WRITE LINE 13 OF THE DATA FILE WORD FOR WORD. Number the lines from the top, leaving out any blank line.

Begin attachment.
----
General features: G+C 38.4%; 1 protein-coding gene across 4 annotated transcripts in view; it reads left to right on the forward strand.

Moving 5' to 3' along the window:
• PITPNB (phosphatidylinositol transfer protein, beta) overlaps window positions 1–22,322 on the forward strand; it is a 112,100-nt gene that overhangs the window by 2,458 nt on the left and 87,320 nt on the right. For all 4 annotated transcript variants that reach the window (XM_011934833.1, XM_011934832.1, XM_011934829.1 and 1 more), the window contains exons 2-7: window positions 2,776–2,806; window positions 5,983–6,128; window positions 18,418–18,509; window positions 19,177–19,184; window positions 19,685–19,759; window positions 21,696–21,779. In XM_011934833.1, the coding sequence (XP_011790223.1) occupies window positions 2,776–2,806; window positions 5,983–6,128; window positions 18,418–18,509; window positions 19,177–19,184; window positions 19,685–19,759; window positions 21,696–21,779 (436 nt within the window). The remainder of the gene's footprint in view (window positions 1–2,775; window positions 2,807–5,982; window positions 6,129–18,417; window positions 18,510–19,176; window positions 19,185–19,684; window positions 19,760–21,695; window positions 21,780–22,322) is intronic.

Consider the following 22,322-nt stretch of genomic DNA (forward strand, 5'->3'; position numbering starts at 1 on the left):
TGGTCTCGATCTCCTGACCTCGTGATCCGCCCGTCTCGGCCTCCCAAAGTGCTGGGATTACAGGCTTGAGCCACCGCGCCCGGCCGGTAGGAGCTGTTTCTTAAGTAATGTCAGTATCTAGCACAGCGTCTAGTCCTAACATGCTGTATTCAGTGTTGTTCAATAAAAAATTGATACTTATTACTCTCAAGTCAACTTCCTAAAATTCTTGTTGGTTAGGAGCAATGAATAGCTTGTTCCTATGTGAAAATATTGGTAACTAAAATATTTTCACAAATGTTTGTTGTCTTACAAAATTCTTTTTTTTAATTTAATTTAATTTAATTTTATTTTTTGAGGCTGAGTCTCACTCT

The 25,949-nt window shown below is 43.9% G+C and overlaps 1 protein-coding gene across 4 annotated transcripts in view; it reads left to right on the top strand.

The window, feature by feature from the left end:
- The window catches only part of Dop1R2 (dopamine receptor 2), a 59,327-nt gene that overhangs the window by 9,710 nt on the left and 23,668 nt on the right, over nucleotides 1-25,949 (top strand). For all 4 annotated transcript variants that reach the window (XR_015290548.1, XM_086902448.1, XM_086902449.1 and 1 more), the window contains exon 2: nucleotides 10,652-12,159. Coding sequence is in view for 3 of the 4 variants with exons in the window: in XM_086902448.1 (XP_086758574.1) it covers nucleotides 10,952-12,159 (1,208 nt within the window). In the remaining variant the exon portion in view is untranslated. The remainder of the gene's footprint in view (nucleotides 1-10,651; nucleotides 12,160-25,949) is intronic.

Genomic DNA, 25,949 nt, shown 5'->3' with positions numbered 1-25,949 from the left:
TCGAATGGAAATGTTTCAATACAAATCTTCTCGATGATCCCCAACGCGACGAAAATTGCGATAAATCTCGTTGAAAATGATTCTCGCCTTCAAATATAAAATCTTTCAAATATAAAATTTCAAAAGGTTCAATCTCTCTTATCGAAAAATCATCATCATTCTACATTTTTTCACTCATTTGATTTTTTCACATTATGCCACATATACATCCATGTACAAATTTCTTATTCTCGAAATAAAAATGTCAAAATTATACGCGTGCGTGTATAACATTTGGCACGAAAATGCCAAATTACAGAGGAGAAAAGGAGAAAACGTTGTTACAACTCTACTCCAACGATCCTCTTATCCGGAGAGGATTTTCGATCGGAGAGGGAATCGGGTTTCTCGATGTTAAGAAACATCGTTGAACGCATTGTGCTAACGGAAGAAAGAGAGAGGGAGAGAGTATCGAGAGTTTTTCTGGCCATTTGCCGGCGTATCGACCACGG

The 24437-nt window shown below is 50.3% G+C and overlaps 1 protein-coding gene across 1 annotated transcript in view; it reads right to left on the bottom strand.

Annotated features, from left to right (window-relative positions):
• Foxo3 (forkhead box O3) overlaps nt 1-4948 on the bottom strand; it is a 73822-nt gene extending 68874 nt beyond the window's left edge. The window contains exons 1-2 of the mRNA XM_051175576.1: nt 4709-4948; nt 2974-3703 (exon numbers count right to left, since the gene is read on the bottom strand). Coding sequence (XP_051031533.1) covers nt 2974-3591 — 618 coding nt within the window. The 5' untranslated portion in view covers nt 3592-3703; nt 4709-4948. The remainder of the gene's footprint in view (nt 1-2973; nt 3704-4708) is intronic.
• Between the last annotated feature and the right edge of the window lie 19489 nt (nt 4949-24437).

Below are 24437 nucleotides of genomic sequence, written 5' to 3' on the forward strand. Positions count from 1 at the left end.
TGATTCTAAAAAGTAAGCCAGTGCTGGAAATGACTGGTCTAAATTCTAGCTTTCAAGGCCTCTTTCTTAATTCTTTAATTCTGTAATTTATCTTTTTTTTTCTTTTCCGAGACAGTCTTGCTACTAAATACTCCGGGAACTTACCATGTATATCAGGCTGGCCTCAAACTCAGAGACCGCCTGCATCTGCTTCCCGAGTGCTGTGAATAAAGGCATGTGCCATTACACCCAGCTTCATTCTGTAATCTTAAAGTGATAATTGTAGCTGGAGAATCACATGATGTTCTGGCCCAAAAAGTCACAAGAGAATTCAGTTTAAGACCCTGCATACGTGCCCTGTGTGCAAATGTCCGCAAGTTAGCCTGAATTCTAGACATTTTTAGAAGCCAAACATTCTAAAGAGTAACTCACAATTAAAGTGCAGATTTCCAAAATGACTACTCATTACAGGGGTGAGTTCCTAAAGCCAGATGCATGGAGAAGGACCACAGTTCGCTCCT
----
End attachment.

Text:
• Foxo3 (forkhead box O3) overlaps nt 1-4948 on the bottom strand; it is a 73822-nt gene extending 68874 nt beyond the window's left edge. The window contains exons 1-2 of the mRNA XM_051175576.1: nt 4709-4948; nt 2974-3703 (exon numbers count right to left, since the gene is read on the bottom strand). Coding sequence (XP_051031533.1) covers nt 2974-3591 — 618 coding nt within the window. The 5' untranslated portion in view covers nt 3592-3703; nt 4709-4948. The remainder of the gene's footprint in view (nt 1-2973; nt 3704-4708) is intronic.